You can visit the plane at any time of year as access is open year round. However, you definitely need to consider the weather conditions and your preparation before setting out. The best, and safest times of year to visit, are the warmer months, from around May through to September. At this time of year you get many more hours of daylight, and the weather is likely to be more favourable.
It is possible to visit the plane in winter, but you need to be prepared for more extreme weather conditions (see our packing list for Iceland in winter for some suggestions). This is a very exposed part of Iceland, and freezing winds regularly blow across the landscape. These can carry sand, snow and ice. In addition, the visibility can be seriously reduced, and the weather can change very quickly.
Whilst four miles across flat terrain might not seem too difficult, in a blizzard this terrain can be very difficult to navigate, and it would be very easy to lose your bearings. You will definitely want to be fully prepared in terms of winter clothing, and to carry either a GPS device or a compass – in a worst case scenario you can just head north until you find Route 1 again.
I’m not trying to put you off visiting the plane in winter, it’s just important that you are aware of the risks during potential bad weather and plan accordingly. At least one visitor has died trying to reach the plane wreck due to exposure, in October 2017.
If you do choose to visit in these months, and are properly prepared, you will be rewarded by fewer other visitors, and even the potential for capturing shots of the plane with the Northern Lights overhead, which can add something really special to your photos!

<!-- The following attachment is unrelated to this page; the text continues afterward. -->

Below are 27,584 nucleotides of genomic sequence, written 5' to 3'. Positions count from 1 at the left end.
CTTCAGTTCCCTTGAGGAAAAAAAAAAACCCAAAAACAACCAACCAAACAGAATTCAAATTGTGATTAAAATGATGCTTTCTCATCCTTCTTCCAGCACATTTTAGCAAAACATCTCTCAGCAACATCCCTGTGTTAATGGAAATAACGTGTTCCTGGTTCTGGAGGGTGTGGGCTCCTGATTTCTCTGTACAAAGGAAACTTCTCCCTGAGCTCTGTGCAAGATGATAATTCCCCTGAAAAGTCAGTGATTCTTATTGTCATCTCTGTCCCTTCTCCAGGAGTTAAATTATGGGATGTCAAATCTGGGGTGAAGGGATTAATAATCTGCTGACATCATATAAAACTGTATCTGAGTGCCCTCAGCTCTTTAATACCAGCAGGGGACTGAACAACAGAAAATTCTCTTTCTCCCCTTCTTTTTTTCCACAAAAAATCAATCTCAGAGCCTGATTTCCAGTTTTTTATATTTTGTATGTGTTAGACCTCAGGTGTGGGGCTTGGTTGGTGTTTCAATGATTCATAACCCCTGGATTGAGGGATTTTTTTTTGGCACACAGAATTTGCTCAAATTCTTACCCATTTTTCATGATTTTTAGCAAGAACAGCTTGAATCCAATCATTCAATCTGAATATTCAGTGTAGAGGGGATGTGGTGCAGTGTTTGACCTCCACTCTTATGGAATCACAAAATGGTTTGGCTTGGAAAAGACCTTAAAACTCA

If you are nervous about visiting in winter on your own, we suggest taking a tour instead, where a professional guide will ensure your safety.
Tips and Gear for Photographing the Iceland Plane Crash
The unique look of the abandoned plane wreck against the black sand is what made this location so popular for photographers and video makers, with everyone from Justin Bieber to Sigur Ros using this as a location.
Unfortunately, this popularity has given rise to the biggest challenge facing photographers – all the visitors! The draw of the location is to shoot this seemingly desolate landscape with the unusual feature of a crashed plane, a look that is somewhat hard to achieve when it is surrounded by people (and drones!).
There are a few options you have though for getting that “lonely” shot you might be after. First, patience. Most people arrive at the plane, take a few photos, and then head back on the long walk across the sand. Very few people stay more than a few minutes, as to be honest, other than take a few photos, there isn’t much else to do.
Your second option is to come at an unusual time – either very early in the morning, or very late at night. Be aware though that in the summer months especially, people will be wandering out to the plane very late – we left at 9.30pm at night, and people were still walking out to the plane.
Another option is to use some strong neutral density filters and a tripod, to allow you to do long exposure photography. This will generally assist in removing the folks in the shot, who you can then digitally crop them out later. Or, using a tripod you can take the same shot multiple times, and then use Photoshop to merge the layers and also remove the people that way. A tripod is also handy, if you visit on your own, to get a photo of you with the plane.
Otherwise, the photography is up to you. We didn’t have the best weather when we walked out to the plane, but it’s a location that works well in all sorts of weathers. It’s particularly impressive with the northern lights overhead, however this will require you to be very prepared as you’ll have to visit in the colder months, and there is no shelter out here.
Where to Stay Near the Crashed Plane
There’s no on site accommodation at the crashed plane, and wild camping here is no longer allowed as of 2014 (when the law on camping in Iceland changed). So the nearest options should you want to stay near the plane (a good idea if you want to visit it early or late) are as follows: